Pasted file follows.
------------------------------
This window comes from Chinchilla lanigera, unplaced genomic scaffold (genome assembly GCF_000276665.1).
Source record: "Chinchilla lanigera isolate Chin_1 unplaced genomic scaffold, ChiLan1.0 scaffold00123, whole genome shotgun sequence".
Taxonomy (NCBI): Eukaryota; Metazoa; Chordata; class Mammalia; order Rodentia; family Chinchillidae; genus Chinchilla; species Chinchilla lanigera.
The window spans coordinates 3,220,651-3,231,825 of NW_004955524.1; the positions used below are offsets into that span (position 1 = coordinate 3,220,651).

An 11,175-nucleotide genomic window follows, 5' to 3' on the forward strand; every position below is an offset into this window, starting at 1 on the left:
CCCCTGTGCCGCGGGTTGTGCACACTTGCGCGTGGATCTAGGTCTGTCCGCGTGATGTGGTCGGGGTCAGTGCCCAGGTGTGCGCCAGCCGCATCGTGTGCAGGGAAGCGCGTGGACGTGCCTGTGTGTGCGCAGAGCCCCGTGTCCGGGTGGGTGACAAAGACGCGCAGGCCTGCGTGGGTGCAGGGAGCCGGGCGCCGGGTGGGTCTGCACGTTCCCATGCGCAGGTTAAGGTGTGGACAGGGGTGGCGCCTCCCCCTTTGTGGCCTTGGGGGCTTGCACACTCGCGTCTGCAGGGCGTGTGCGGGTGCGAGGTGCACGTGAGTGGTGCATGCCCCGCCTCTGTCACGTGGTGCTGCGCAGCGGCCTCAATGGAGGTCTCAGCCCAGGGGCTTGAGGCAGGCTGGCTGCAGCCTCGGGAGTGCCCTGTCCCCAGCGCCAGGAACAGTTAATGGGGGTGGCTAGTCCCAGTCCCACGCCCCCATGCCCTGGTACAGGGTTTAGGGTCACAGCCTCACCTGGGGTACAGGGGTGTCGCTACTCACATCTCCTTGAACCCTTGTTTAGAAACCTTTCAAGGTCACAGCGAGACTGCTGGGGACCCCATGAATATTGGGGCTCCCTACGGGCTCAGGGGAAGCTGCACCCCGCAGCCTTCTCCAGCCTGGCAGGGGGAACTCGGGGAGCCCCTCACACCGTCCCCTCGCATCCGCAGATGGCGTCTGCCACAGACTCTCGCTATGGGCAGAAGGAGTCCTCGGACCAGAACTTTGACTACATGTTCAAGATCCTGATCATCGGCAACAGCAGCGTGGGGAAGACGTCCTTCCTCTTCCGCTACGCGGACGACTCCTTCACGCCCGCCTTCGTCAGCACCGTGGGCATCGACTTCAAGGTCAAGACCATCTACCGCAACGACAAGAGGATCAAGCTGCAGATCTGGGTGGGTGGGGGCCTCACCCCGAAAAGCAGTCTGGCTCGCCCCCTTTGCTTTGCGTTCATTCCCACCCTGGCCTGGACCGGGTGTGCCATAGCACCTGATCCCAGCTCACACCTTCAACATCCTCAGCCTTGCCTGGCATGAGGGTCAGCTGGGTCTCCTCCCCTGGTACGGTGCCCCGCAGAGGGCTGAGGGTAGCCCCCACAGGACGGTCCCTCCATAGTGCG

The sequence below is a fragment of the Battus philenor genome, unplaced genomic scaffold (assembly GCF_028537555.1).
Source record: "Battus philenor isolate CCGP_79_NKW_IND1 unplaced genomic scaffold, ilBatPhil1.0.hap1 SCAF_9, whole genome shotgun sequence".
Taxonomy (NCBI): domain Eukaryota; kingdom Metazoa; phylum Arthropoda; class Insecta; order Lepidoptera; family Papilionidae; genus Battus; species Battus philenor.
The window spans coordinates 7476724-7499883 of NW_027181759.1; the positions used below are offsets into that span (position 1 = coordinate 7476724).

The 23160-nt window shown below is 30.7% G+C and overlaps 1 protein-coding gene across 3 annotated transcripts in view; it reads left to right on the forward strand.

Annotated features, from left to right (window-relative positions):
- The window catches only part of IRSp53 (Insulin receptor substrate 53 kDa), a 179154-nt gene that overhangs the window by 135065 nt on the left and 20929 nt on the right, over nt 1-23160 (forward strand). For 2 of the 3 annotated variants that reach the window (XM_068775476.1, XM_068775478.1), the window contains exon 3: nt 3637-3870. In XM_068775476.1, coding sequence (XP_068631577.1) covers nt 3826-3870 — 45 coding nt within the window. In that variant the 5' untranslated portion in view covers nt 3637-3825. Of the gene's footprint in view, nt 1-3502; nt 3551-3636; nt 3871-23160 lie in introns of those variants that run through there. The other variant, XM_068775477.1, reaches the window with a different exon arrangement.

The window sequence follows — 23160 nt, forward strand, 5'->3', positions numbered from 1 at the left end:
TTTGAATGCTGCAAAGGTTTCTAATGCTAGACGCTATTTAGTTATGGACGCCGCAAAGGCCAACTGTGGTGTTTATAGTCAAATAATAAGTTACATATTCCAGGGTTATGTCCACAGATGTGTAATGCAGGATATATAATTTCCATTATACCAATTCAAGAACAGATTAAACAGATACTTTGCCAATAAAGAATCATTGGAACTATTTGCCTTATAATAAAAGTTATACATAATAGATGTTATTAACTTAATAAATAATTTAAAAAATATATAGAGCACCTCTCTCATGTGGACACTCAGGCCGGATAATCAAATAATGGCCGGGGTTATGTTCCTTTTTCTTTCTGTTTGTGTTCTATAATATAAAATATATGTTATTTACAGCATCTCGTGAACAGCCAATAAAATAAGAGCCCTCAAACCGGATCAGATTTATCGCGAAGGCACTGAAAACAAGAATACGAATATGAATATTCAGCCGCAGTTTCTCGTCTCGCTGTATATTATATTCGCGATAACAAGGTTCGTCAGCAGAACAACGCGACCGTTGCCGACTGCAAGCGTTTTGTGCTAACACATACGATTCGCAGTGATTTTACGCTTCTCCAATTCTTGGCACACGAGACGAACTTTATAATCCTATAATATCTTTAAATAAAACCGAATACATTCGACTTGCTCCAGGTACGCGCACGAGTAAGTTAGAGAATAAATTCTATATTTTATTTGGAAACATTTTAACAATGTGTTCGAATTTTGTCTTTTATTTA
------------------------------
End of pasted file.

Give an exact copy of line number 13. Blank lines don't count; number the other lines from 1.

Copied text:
- The window catches only part of IRSp53 (Insulin receptor substrate 53 kDa), a 179154-nt gene that overhangs the window by 135065 nt on the left and 20929 nt on the right, over nt 1-23160 (forward strand). For 2 of the 3 annotated variants that reach the window (XM_068775476.1, XM_068775478.1), the window contains exon 3: nt 3637-3870. In XM_068775476.1, coding sequence (XP_068631577.1) covers nt 3826-3870 — 45 coding nt within the window. In that variant the 5' untranslated portion in view covers nt 3637-3825. Of the gene's footprint in view, nt 1-3502; nt 3551-3636; nt 3871-23160 lie in introns of those variants that run through there. The other variant, XM_068775477.1, reaches the window with a different exon arrangement.